The Skinny (or not-so-skinny) on Eat Drink RI’s Grand Tasting

wineI never fail to surprise people with my enthusiasm for food. When my editors told me I’d be covering Eat Drink RI’s Grand Tasting event, I believe I squealed with joy. I think I even said, “This is the best early birthday present EVER!” (this undoubtedly was not part of their agenda. Not to mention my birthday is in July.) But I knew this event would not disappoint, and it was an honor to be chosen to report back to you about the wonder that is The Grand Tasting because it was, in fact, grand.

Forty-nine booths from local food artisans and regional craftsman of beer, wine and spirits overtook the Biltmore’s 17th floor ballroom in a seemingly endless supply of samples and flavors and presentations. I harangled a fellow food lover into joining me (it didn’t take much convincing), and we arrived just after the start-time, 12pm, on a much needed sunny weekend day. I was actually afraid that the warm weather would drive people outside into downtown festivals rather than inside into hotel ballrooms, but I needn’t have been worried. The sold-out event had already accrued a line at the registration table and food booths were wafting fragrant smells of bacon toward the elevator to lure us in as quickly as possible (as it turned out, it was Preppy Pig BBQ making melt-in-your-mouth pork belly atop polenta cakes with a touch of fire roasted jalapeño and garlic sauce).

At check-in, we were informed there were not only one, but two rooms full of booths, and there was a sign detailing the presentations taking place upstairs at 12:30, 1:30, and 2:45. Immediately, my friend and I were pulled trancelike to our right, into the Grand Ballroom, where we were assaulted with colorful displays of the Narragansett cheeses atop blue tablecloths, the sounds of talented oyster shuckers opening delectable treasures, and the smells of pork belly and aiolis, lobster chowders and Peruvian potatoes. “Where…to…begin?” I wondered aloud.

Silly question. OBVIOUSLY, one must move expediently toward the smell of pork belly, which happened to be the second booth to the left, and we worked our way along the periphery after that. We tried Los Andes’ whipped potato filled with avocado puree, shredded chicken, drizzled with yellow cream sauce, which was assembled before us as we waited in hungry anticipation, the chef explaining each ingredient as he went. The texture and combination of flavors was exquisite, and I had to confirm several times the name of the dish because I plan to order it the next time I go (Causa Limeña, an appetizer).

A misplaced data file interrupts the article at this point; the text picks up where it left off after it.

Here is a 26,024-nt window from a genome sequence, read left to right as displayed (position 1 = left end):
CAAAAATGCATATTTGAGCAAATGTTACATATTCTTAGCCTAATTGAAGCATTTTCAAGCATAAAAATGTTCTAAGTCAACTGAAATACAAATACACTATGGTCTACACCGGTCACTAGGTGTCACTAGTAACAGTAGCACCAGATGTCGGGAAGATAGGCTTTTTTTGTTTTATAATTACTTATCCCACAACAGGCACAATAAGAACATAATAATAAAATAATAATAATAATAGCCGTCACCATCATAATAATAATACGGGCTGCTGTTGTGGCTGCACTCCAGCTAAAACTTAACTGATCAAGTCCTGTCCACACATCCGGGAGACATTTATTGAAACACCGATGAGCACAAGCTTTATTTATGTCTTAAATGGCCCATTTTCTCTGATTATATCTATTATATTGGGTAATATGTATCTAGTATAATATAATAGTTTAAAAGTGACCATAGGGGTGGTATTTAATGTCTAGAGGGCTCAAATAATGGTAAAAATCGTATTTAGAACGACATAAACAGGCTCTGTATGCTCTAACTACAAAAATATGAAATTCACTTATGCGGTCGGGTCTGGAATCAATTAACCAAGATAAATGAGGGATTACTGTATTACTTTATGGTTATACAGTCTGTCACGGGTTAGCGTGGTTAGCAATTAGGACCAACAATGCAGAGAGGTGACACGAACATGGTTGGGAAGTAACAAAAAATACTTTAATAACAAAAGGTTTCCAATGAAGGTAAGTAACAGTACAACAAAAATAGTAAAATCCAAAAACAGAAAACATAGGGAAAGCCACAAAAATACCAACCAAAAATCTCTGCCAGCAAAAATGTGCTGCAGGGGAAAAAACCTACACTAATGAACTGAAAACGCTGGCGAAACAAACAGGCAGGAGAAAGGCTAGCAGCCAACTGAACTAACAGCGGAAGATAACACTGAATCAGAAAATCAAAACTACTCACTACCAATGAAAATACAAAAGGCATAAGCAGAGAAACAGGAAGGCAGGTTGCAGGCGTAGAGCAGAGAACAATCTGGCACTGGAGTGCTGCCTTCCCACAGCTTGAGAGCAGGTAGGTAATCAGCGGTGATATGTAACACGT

We continued our way around the room. Dave sampled a salad with a homemade ginger dressing; I sampled a New England Lobster Clam Chowder and a cup of Peach White Zinfandel Vino Gelato. (Clearly, I have priorities.) I acquiesced to try “healthy” cuisine, too, including ghee from Farm to Gold Ghee. The ultra-refined form of butter (essentially, the parts of butter that promote digestion and increase good cholesterol) looked a little like wax, but tasted smooth and light when spread on a piece of bread. It was distinctly non-greasy, and is actually recommended daily for heart health. I also tried bite-size blocks of Shri Bark’s health bars (proceeds from their products support local outreach) and Gerb’s allergen-free homemade granola mixes and pumpkin seeds, learning that the latter make a great snack because they’re full of fiber and will stave off hunger in between meals. (Something to note on any other day.)

Continuing around the room, we found Rhode Island classics like Yacht Club Soda and Olneyville New York System, where I had the fortunate experience of asking for a RI Weiner “all the way.” Sticking with the hotdog theme, we came across the Backyard Food Company, which embraced the “backyard” theme by giving out mini hotdogs, hamburgers, and cups of macaroni made with their different flavors of tomato relishes. I was in the midst of telling the co-founder that I slather their apple butter on cinnamon pita chips and pretend like I’m eating apple pie when he said, “Wait till you try this!” He handed me their version of a pie-less apple pie, made with a scoop of vanilla ice cream, rolled in a gram cracker crust, topped with a dollop of their apple butter. It tasted like heaven. This is what the ball players in Field of Dreams were escaping to when they went into the cornfields. Dave and I gave them an enthusiastic two thumbs up.

As a palate cleanser, we sought out alcohol, and after multiple samples of red wine, we moved to the second room. We were greeted with familiar faces from Hope and Main, including Fox Point Pickles, Spicy Penguin and Biggest Little Popcorn Company. Dave and I were split on the Popcorn Company’s latest flavors: I was a fan of the Mexican Vanilla and he was a fan of the Curry. (The traditional English classic flavor of banana, surprisingly, is still my #1.) Meanwhile, Essentially Coconut went out on an experimental limb and created coconut butter cups, similar to Reese’s Peanut Butter Cups but made with various flavors of coconut butter.  To quote Dave, “My mouth just had an orgasm.”

“Can you sell bags of these?” I questioned, greedily taking another sample.

“Well, they would need to be refrigerated, so bagging them would be difficult. But they’re super easy to make on your own.”

Pinterest people: Please make these, and then invite me over!

We ended the afternoon with a cake-making presentation by Gracie’s Chef, Melissa Denmark, Ellie’s Bakery‘s Chef, Sara Reilly and Baffoni’s Poultry Farm‘s Don Baffoni. Seeing a four-tiered wedding cake become slathered in meringue and buttercream put me in kind of a happy hypnosis, and by the time it was over, I was ready for a second round in the Grand Ballroom.

I may have overdone it. But it was worth it.

Congratulations, David Dadekian, on another successful event!

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